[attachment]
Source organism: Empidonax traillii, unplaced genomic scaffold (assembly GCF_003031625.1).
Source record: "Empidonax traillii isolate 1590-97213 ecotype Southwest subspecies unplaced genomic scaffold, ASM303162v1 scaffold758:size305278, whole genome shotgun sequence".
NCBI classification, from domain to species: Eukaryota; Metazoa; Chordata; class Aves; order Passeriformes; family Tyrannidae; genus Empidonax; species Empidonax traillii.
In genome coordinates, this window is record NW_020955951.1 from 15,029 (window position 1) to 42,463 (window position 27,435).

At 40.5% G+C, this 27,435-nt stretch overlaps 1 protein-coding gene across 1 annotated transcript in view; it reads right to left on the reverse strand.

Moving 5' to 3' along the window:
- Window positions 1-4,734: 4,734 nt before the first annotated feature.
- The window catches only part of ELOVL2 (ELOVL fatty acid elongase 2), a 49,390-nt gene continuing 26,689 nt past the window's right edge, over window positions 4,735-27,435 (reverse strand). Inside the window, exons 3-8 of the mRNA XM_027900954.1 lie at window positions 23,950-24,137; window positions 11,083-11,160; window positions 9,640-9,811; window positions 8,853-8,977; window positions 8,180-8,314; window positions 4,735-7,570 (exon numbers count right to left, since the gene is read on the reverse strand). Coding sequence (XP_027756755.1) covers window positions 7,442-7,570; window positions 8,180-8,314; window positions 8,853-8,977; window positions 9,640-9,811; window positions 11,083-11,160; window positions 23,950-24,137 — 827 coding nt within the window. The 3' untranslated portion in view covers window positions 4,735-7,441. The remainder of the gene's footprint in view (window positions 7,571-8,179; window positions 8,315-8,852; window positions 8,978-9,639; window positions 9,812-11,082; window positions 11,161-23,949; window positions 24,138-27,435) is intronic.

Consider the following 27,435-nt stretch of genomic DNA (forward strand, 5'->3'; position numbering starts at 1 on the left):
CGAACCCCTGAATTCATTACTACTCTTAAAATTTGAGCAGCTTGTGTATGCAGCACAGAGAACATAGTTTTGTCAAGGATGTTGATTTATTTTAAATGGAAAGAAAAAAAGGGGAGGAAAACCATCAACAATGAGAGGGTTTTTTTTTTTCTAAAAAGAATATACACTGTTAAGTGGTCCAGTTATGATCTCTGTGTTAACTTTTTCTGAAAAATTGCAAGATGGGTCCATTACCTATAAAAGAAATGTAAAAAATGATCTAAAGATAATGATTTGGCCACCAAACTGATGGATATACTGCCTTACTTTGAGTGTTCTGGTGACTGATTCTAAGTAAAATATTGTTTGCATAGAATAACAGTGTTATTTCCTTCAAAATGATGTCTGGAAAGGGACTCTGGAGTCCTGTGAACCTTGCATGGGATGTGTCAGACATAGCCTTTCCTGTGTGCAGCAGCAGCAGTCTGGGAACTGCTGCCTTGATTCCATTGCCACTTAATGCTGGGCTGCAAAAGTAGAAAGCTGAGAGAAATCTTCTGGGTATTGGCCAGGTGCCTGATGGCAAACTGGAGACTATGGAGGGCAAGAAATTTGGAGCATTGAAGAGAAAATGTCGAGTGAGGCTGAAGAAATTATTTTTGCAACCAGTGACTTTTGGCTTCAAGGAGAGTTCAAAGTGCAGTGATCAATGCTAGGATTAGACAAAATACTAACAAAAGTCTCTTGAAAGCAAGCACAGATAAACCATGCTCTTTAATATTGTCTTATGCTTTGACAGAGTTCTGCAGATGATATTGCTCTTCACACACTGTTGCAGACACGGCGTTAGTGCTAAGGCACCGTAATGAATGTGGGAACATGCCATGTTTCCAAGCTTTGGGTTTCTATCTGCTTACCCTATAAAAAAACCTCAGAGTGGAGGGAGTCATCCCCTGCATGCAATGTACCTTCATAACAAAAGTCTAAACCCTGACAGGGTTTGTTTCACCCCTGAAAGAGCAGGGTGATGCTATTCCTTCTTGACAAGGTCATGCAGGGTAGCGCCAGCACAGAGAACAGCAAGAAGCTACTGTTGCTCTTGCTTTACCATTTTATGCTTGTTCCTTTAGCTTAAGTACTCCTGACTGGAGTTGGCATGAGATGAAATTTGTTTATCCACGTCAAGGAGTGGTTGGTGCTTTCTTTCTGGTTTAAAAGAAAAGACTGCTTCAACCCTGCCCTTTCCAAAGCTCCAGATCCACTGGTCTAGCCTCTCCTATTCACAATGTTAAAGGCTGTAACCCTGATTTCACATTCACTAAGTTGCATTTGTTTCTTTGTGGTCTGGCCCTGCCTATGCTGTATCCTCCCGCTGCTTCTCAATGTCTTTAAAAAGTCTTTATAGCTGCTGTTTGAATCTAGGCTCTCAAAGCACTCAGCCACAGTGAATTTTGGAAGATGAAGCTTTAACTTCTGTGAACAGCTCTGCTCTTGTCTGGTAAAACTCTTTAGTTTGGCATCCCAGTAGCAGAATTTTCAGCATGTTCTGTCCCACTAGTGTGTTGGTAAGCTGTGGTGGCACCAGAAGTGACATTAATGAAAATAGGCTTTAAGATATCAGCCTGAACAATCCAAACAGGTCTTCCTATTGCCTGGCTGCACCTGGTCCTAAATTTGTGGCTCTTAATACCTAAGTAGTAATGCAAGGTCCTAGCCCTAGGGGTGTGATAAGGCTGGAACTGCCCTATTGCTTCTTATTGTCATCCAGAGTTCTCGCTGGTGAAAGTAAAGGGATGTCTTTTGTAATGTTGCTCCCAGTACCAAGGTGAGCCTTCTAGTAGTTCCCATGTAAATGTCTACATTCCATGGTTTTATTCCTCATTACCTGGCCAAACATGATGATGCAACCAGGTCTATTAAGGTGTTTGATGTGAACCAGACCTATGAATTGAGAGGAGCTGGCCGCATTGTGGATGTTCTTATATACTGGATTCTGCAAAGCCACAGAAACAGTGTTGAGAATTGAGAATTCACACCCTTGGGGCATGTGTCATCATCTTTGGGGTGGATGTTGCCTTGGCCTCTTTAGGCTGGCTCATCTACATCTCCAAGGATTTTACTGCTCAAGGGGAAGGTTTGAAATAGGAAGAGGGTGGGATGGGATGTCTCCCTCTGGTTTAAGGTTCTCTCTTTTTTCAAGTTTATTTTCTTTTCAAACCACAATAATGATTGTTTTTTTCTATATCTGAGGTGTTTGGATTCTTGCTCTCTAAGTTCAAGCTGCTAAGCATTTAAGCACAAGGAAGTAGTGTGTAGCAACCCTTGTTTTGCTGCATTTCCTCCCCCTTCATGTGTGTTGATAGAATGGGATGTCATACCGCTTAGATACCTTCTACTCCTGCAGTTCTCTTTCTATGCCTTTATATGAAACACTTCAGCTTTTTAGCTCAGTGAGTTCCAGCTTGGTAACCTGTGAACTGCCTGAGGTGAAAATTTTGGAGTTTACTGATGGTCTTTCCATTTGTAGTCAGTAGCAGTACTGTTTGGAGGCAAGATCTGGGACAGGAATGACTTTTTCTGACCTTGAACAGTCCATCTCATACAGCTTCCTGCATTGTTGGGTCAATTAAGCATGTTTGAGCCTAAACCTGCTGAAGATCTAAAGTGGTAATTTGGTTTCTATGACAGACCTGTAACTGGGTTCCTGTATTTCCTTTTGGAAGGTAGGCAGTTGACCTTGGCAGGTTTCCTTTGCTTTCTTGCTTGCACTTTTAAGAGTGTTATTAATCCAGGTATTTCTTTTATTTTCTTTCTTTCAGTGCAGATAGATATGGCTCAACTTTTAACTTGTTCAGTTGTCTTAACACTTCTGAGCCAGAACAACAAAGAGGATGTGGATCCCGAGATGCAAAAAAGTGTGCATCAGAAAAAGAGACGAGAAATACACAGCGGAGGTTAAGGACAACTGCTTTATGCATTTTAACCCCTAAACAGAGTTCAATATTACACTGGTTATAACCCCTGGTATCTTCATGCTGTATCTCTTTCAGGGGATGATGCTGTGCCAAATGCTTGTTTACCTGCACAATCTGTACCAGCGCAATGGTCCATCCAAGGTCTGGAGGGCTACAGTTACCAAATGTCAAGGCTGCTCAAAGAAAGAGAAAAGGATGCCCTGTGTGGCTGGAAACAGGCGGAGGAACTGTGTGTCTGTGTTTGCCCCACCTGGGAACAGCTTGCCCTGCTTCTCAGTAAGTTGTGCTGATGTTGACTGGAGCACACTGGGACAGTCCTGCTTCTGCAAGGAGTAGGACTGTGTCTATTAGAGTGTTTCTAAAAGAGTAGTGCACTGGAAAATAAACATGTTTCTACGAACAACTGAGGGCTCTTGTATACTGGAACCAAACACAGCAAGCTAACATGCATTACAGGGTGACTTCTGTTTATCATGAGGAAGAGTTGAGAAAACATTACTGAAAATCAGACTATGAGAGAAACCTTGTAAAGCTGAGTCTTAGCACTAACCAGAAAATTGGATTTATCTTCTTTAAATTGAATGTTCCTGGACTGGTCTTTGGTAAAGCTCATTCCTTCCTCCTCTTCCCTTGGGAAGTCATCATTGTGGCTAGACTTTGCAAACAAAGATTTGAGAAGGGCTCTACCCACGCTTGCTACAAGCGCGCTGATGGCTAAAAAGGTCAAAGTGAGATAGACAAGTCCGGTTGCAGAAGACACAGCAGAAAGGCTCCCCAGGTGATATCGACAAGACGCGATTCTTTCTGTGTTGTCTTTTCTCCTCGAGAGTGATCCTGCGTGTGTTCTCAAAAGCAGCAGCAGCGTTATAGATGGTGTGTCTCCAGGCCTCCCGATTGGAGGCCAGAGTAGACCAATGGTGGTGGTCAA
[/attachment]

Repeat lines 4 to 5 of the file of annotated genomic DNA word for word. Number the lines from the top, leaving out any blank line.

In genome coordinates, this window is record NW_020955951.1 from 15,029 (window position 1) to 42,463 (window position 27,435).

At 40.5% G+C, this 27,435-nt stretch overlaps 1 protein-coding gene across 1 annotated transcript in view; it reads right to left on the reverse strand.